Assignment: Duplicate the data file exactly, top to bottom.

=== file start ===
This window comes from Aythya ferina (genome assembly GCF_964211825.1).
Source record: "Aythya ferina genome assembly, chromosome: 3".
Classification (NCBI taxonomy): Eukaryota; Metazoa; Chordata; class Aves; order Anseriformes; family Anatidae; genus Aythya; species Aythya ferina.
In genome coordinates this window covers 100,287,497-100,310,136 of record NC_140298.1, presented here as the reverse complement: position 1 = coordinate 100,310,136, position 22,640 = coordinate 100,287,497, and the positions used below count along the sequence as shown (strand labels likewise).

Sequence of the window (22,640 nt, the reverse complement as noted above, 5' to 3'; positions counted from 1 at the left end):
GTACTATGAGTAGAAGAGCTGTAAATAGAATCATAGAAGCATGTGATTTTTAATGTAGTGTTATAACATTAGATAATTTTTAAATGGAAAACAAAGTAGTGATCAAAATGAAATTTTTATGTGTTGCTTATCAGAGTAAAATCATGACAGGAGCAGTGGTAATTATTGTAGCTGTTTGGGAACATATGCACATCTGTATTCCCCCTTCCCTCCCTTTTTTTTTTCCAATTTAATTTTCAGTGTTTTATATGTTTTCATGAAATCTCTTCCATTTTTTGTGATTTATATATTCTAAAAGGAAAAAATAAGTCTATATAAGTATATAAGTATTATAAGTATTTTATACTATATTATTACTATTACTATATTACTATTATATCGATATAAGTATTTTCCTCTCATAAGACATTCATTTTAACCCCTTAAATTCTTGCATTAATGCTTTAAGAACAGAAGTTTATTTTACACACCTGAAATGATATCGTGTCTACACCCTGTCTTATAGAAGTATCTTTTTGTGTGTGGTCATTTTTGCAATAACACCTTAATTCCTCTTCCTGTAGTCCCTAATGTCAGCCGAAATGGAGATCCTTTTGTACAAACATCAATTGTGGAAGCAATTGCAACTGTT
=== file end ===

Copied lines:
This window comes from Aythya ferina (genome assembly GCF_964211825.1).
Source record: "Aythya ferina genome assembly, chromosome: 3".
Classification (NCBI taxonomy): Eukaryota; Metazoa; Chordata; class Aves; order Anseriformes; family Anatidae; genus Aythya; species Aythya ferina.
In genome coordinates this window covers 100,287,497-100,310,136 of record NC_140298.1, presented here as the reverse complement: position 1 = coordinate 100,310,136, position 22,640 = coordinate 100,287,497, and the positions used below count along the sequence as shown (strand labels likewise).

Sequence of the window (22,640 nt, the reverse complement as noted above, 5' to 3'; positions counted from 1 at the left end):
GTACTATGAGTAGAAGAGCTGTAAATAGAATCATAGAAGCATGTGATTTTTAATGTAGTGTTATAACATTAGATAATTTTTAAATGGAAAACAAAGTAGTGATCAAAATGAAATTTTTATGTGTTGCTTATCAGAGTAAAATCATGACAGGAGCAGTGGTAATTATTGTAGCTGTTTGGGAACATATGCACATCTGTATTCCCCCTTCCCTCCCTTTTTTTTTTCCAATTTAATTTTCAGTGTTTTATATGTTTTCATGAAATCTCTTCCATTTTTTGTGATTTATATATTCTAAAAGGAAAAAATAAGTCTATATAAGTATATAAGTATTATAAGTATTTTATACTATATTATTACTATTACTATATTACTATTATATCGATATAAGTATTTTCCTCTCATAAGACATTCATTTTAACCCCTTAAATTCTTGCATTAATGCTTTAAGAACAGAAGTTTATTTTACACACCTGAAATGATATCGTGTCTACACCCTGTCTTATAGAAGTATCTTTTTGTGTGTGGTCATTTTTGCAATAACACCTTAATTCCTCTTCCTGTAGTCCCTAATGTCAGCCGAAATGGAGATCCTTTTGTACAAACATCAATTGTGGAAGCAATTGCAACTGTT